Greetings, readers! This week, I’m going to be talking about Magic’s newest multiplayer-inclined endeavor, Conspiracy. With the set fully spoiled and a number of goodies from both new cards and reprints alike, I’m going to take a look at the set as a whole and review some individual cards. Unlike the usual set reviews I do, Conspiracy won’t have a large string of content attached to it–I might do a Let’s Build on one of the new generals, but for the most part, this set is largely reprints and cards that are either illegal in EDH or just terrible in formats that aren’t the draft format.
That’s something I will say devalues the set; opening something like a Lore Seeker is interesting enough in the draft format, but it’s not a set you ever want to just crack a box of for the sake of getting product to sell. Sure, money’s in the set; from Exploration to Stifle to a foil Brainstorm, but opening any of the conspiracies as your rares makes them worth even less than most bulk bin rares, for the most part, which could wind up being a mistake on Wizards’ part.
Regardless, there are a lot of cards, new and old, to cover when talking about this set, so let’s start with the new ones:
For the most part, I find the conspiracies are hit or miss. The rare ones are obviously both useful, but this one, Brago’s Favor, Secrets of Paradise and Sentinel Dispatch (especially together) are the ones I find the most useful. For the most part, it’s hard to really evaluate how valuable they are when you take old cards and the fact that it’s a multiplayer draft format into account.
This cycle is all pretty damn useful, for the most part. Realm Seekers has the most potential, imo, as it’s one of the better Maro variants printed. Being able to Sylvan Scrying multiple times makes this a superior, albeit more expensive alternative to both Scrying and Expedition Map in decks that can support it. Obviously, having to untap with this thing in most situations is rather subpar, but there’s potential for this thing to be absolutely massive, and most Prime Speaker Zegana and Kresh the Bloodbraided strategies–decks where the power of your creatures matter–will welcome this with open arms.
I think Will of the Council has a lot of variance as a mechanic, but this is an example of how the mechanic can screw with you. There’s a lot of power in being able to exile any nonland permanent with no upside for your opponents, but when you’re public enemy #1, you’re likely going to just end up exiling a Signet or something. There’s definitely the potential for you to exile even two permanents, which can make this card an absolutely amazing 2-for-1, but when everyone is an equal threat, you have the potential to snipe multiple permanents, making this a card with a phenomenal best-case. It’s definitely a card with a lot of political power, which is both its greatest strength and its greatest weakness.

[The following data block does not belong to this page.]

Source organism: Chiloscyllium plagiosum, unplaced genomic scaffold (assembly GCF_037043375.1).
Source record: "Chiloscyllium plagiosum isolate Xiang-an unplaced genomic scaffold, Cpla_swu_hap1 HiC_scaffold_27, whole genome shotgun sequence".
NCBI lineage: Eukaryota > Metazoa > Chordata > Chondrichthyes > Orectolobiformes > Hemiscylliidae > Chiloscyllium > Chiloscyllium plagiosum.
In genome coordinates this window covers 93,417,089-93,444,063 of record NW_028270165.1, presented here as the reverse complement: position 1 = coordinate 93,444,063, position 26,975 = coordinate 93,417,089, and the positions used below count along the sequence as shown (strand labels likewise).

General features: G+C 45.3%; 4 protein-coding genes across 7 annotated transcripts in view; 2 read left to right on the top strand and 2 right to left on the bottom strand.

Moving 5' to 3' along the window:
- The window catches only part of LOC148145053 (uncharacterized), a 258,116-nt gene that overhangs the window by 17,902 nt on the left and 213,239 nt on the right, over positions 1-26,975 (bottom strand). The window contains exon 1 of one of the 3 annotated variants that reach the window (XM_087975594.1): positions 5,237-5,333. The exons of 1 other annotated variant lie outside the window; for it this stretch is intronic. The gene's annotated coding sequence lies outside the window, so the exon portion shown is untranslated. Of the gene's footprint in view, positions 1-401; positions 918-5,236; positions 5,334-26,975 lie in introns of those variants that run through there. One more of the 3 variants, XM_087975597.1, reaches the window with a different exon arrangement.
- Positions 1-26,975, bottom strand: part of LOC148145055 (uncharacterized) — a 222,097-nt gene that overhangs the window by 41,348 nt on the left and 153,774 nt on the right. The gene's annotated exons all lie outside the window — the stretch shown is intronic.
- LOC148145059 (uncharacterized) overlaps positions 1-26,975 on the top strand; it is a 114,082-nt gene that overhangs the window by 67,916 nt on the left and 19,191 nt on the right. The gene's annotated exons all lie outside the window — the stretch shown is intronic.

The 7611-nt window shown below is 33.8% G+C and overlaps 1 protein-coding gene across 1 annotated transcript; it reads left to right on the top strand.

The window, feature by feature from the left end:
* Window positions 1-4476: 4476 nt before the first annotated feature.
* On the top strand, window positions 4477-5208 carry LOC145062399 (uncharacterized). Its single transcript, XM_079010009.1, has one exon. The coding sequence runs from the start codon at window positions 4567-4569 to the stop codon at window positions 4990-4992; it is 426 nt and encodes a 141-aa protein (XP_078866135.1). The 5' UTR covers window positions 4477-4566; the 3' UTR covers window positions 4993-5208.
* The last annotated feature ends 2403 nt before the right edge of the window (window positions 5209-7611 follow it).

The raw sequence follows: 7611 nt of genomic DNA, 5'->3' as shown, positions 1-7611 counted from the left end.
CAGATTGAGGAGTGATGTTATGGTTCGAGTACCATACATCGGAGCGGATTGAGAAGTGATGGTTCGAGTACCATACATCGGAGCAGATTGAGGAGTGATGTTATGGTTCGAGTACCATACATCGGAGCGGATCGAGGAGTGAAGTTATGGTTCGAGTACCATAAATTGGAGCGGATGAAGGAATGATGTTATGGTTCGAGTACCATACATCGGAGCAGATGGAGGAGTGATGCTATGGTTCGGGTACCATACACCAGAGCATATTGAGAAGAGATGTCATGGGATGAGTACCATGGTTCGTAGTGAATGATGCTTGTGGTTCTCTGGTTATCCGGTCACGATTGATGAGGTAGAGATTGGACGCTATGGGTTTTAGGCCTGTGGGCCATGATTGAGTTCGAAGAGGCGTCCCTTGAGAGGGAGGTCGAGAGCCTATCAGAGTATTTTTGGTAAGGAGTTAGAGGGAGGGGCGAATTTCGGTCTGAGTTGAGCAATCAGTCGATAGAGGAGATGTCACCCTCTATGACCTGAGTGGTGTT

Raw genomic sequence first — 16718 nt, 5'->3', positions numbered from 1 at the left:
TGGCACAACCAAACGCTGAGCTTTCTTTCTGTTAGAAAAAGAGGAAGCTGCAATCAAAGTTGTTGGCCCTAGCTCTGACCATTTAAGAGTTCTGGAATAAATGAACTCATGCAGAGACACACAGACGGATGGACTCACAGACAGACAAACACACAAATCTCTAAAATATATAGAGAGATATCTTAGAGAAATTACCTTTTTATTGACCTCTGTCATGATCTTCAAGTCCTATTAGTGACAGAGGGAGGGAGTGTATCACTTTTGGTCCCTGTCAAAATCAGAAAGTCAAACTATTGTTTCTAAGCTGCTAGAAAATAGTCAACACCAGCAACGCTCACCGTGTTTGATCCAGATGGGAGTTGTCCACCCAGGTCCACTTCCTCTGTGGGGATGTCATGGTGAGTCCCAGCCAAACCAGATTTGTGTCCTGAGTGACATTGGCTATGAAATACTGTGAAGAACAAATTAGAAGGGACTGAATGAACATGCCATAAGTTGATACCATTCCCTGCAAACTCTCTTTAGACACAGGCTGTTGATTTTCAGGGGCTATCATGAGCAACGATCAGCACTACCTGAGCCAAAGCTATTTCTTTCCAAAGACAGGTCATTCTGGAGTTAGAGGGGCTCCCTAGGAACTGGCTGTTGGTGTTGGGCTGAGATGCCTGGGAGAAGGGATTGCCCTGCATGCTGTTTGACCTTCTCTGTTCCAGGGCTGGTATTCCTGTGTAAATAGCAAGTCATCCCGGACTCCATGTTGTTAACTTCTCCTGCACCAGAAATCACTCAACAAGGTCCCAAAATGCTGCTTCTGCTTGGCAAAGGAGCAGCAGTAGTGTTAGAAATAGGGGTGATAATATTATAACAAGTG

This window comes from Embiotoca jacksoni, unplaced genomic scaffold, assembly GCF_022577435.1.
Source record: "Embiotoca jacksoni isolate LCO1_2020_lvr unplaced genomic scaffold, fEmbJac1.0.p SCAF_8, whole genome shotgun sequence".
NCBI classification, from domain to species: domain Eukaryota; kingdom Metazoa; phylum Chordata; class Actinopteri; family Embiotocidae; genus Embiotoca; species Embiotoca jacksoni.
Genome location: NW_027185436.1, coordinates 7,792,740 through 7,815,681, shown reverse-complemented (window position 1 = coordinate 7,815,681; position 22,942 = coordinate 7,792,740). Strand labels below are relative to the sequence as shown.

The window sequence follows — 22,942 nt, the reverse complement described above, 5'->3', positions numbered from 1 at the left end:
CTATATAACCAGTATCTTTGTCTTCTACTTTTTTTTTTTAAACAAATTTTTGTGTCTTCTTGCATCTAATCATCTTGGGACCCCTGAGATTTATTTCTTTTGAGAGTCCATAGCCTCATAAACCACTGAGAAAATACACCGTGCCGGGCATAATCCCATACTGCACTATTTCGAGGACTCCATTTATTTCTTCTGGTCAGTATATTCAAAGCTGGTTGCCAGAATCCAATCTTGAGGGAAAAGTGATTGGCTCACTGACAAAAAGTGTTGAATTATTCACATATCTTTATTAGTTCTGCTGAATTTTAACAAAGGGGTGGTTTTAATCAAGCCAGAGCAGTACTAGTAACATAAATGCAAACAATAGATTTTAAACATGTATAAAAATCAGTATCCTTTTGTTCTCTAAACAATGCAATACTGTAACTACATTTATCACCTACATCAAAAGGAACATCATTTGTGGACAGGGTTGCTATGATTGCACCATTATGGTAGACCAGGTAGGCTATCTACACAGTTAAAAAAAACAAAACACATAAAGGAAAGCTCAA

Control Draco, win the game!
I kid. This thing is by far a better crack at a fairer artifact general, as being a Mayael the Anima more than an Arcum Dagsson helps people not just target you right off the bat. Mind you, going Umbral Mantle into Long-Term Plans into an activation for Blightsteel Colossus is just rude. Overall, there’s a lot of potential for this to actually be a fair card. Of course, nobody will run it like a fair card, so if you ever run into this, be prepared for Nevinyrral’s Disk into Darksteel Forge.
This one’s actually quite hilarious. I like it in shells without many artifacts in your deck, or few valuable nonbasics, but it has a lot of potential to be a powerful political tool to dismantle those who have a grip on the table. Keep in mind, you can’t respond once the guy to your right targets something you control, as the spell is already resolving when that happens and nothing is put on the stack to give you priority to respond with. I really do like what this does, and even if it’s just blowing up stray Sol Rings or whatnot, there’s a lot of power and political makings here, which I can certainly get behind.